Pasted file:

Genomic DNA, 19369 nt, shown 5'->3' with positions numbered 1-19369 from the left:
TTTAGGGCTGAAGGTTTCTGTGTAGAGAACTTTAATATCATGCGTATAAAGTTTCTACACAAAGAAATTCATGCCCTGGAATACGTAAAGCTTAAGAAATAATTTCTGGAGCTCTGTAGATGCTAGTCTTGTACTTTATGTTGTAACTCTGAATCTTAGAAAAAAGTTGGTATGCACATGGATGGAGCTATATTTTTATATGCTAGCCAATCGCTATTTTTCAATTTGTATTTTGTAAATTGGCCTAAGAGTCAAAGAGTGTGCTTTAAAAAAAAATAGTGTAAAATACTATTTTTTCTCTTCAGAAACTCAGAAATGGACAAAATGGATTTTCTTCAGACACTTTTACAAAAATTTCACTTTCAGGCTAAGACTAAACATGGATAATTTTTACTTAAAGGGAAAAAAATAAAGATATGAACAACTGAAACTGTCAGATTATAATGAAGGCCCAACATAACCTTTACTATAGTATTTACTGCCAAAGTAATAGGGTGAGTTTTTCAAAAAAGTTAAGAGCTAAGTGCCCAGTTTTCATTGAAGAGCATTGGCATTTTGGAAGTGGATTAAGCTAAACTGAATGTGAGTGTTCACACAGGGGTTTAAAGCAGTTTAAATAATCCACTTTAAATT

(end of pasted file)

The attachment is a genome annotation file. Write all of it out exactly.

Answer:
Genomic DNA, 19369 nt, shown 5'->3' with positions numbered 1-19369 from the left:
TTTAGGGCTGAAGGTTTCTGTGTAGAGAACTTTAATATCATGCGTATAAAGTTTCTACACAAAGAAATTCATGCCCTGGAATACGTAAAGCTTAAGAAATAATTTCTGGAGCTCTGTAGATGCTAGTCTTGTACTTTATGTTGTAACTCTGAATCTTAGAAAAAAGTTGGTATGCACATGGATGGAGCTATATTTTTATATGCTAGCCAATCGCTATTTTTCAATTTGTATTTTGTAAATTGGCCTAAGAGTCAAAGAGTGTGCTTTAAAAAAAAATAGTGTAAAATACTATTTTTTCTCTTCAGAAACTCAGAAATGGACAAAATGGATTTTCTTCAGACACTTTTACAAAAATTTCACTTTCAGGCTAAGACTAAACATGGATAATTTTTACTTAAAGGGAAAAAAATAAAGATATGAACAACTGAAACTGTCAGATTATAATGAAGGCCCAACATAACCTTTACTATAGTATTTACTGCCAAAGTAATAGGGTGAGTTTTTCAAAAAAGTTAAGAGCTAAGTGCCCAGTTTTCATTGAAGAGCATTGGCATTTTGGAAGTGGATTAAGCTAAACTGAATGTGAGTGTTCACACAGGGGTTTAAAGCAGTTTAAATAATCCACTTTAAATT